Overall Activity Status: The rut’s still cranking in most of the Mid-South, but deer activity has slowed significantly on the fields the past few days, and that’s often a sign of “lock down.” My good hunting buddy Tim Daughrity shot the big buck in the photo Saturday morning near Murray, Kentucky. Tim began the morning in a ground blind on the edge of a picked cornfield, but decided to change his strategy after sitting 45 minutes without seeing a deer. “It just didn’t seem to be happening in the fields,” he said, “so I took my climber and eased into the woods near a thicket. I wasn’t up there any time before the first doe came through.”
Another doe walked through a short time later. Tim expected a buck to be following somewhere behind the does, and before long, footsteps in the leaves and a glimpse of antler through the thicket confirmed his hunch. Tim wasted no time filling his Kentucky buck tag.
Fighting: Quite a few of the trophy photos I’m seeing on Facebook and hunting forums are of bucks with broken tines and main beams. This time of year, especially in an area with a fairly even buck-to-doe ratio, it can be difficult to find a mature whitetail without some antler damage. Those antlers are there for fighting, after all.
Rub making: Holding strong.
Scrape making: I noticed a few big, fresh scrapes in the woods yesterday afternoon.
Chasing: I sat in a stand waiting on a doe yesterday evening. Deer activity was slow until just before dark, when the hardwood ridge 70 yards from my stand erupted in chasing and grunting. All I can say for sure is a buck was chasing a doe; it was too dark to see much else.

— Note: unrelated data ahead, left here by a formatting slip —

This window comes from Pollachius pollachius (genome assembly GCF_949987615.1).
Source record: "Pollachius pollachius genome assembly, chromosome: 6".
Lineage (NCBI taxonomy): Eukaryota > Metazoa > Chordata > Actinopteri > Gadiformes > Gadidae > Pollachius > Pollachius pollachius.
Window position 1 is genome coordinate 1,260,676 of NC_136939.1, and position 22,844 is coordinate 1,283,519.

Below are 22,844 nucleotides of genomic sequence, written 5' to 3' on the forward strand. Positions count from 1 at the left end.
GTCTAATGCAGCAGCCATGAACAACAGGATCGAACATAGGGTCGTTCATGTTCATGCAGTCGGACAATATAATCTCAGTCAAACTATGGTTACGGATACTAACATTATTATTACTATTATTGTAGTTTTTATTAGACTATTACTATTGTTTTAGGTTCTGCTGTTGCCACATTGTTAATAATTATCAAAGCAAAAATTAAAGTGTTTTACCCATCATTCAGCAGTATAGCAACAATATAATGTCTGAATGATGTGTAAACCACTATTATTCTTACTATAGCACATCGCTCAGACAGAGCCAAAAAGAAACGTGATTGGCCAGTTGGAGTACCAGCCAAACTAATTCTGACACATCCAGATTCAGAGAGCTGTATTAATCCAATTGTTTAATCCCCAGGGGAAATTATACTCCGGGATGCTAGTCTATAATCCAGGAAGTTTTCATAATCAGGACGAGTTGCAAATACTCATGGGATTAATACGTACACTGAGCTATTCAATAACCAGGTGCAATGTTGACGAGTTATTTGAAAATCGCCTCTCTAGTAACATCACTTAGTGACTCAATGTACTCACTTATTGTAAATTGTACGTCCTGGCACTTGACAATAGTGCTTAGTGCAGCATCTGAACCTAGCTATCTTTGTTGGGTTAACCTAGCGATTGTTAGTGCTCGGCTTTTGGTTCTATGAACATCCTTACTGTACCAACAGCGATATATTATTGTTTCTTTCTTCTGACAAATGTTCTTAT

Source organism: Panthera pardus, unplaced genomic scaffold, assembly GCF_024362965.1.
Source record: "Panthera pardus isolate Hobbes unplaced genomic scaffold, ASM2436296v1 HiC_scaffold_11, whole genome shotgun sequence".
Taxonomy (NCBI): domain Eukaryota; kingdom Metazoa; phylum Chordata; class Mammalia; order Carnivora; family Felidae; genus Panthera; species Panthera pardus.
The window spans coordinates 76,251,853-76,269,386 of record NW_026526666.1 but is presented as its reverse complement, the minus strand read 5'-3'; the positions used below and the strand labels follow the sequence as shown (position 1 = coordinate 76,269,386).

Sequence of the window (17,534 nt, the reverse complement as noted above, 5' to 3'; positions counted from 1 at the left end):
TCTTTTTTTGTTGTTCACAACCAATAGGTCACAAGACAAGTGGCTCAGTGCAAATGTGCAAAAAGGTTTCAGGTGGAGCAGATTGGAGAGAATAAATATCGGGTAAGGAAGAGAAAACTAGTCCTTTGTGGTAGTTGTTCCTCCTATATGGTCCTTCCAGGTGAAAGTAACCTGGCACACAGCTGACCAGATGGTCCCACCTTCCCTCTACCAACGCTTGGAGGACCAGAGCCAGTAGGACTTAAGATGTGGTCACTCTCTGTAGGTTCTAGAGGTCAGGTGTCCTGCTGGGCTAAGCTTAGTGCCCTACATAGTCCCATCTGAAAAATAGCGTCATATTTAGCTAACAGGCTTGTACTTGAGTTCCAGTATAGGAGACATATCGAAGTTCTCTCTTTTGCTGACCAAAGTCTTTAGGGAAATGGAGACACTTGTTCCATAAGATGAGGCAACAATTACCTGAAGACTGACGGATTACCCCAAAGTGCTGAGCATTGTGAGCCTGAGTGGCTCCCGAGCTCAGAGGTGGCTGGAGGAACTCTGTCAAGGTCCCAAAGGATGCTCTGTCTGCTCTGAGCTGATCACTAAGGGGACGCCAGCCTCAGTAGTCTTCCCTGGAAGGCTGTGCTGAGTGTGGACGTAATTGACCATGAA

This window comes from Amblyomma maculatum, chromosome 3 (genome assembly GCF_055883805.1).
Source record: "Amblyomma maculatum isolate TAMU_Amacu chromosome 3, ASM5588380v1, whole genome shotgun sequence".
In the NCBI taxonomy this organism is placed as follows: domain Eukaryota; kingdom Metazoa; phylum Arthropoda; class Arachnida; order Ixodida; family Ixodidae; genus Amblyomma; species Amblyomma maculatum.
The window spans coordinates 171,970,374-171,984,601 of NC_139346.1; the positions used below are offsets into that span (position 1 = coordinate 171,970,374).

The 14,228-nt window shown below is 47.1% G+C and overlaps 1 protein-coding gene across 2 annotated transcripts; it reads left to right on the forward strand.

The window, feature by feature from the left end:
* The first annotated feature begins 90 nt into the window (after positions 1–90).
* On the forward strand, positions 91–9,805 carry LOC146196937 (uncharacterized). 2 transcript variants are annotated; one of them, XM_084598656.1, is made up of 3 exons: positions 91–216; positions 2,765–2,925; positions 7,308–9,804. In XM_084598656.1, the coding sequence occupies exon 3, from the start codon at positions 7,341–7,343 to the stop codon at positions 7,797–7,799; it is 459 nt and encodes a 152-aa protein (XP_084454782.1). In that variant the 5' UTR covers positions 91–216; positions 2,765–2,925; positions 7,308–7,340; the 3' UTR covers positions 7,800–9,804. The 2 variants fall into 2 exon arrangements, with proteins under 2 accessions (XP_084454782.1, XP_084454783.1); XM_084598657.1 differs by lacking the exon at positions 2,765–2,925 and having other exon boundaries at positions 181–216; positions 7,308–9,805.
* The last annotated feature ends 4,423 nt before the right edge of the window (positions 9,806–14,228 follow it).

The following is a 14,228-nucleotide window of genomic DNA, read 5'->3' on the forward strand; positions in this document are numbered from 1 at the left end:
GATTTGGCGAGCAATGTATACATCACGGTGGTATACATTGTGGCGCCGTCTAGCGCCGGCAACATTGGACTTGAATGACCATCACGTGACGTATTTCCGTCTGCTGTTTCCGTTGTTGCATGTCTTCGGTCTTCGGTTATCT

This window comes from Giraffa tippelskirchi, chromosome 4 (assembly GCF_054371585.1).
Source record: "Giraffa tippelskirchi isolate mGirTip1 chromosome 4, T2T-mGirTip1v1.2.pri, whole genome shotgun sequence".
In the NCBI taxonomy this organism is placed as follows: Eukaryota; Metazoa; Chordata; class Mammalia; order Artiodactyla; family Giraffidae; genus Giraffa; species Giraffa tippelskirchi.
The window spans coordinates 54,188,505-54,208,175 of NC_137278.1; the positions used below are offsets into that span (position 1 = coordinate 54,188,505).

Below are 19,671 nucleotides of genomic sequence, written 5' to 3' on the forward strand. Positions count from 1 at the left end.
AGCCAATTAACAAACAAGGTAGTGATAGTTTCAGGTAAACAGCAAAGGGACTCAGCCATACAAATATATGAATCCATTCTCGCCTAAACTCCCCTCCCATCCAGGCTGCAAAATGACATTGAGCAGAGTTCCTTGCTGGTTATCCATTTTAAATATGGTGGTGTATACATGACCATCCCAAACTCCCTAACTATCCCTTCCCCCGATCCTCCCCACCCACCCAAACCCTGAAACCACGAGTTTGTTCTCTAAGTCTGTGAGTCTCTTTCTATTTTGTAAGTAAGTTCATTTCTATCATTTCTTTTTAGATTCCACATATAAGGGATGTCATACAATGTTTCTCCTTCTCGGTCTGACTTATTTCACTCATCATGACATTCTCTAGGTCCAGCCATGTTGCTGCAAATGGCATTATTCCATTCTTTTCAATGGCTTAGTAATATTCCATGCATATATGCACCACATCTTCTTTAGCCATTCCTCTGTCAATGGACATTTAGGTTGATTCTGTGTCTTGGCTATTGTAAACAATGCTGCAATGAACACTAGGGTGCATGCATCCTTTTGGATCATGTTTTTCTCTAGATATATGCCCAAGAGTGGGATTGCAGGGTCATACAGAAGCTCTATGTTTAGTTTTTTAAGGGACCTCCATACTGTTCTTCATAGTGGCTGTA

Matt Knox, deer program coordinator for the Virginia Department of Game and Inland Fisheries, worked a check station over the weekend, and he said hunters were still seeing bucks chasing does. “We’ve had two good weeks of rut activity here, but if history holds true, it’ll be about over by the end of the week in Virginia,” Knox said.
Daytime movement: As mentioned, field activity has declined in the daylight around here. Lock-down may be a part of that, but hunting pressure is a huge factor as well. Gun seasons have been open for weeks across the Mid-South, and when rifles are popping, deer learn to avoid open areas pretty quick.
Estrous signs: A good portion of the does have no doubt been bred by this point in the season, but we aren’t quite to the post-rut yet in Kentucky, Virginia and West Virginia. Down in West Tennessee, things are just getting started. Evin Stanford, a deer biologist in North Carolina, says the rut is over in the eastern half of the state, but the peak breeding in the mountainous northwestern counties is usually around the first of December.
X Factor: It’s warm right now, but be on the lookout for the next severe cold front. As the rut wanes, deer will be recuperating and looking for food. Cold weather will often get them on their feet in the daylight looking for high-calorie food sources, and bucks will still be on the lookout for some late estrous does. The edges of corn, bean, and brassica fields could be a good bet as soon as cold weather gets here.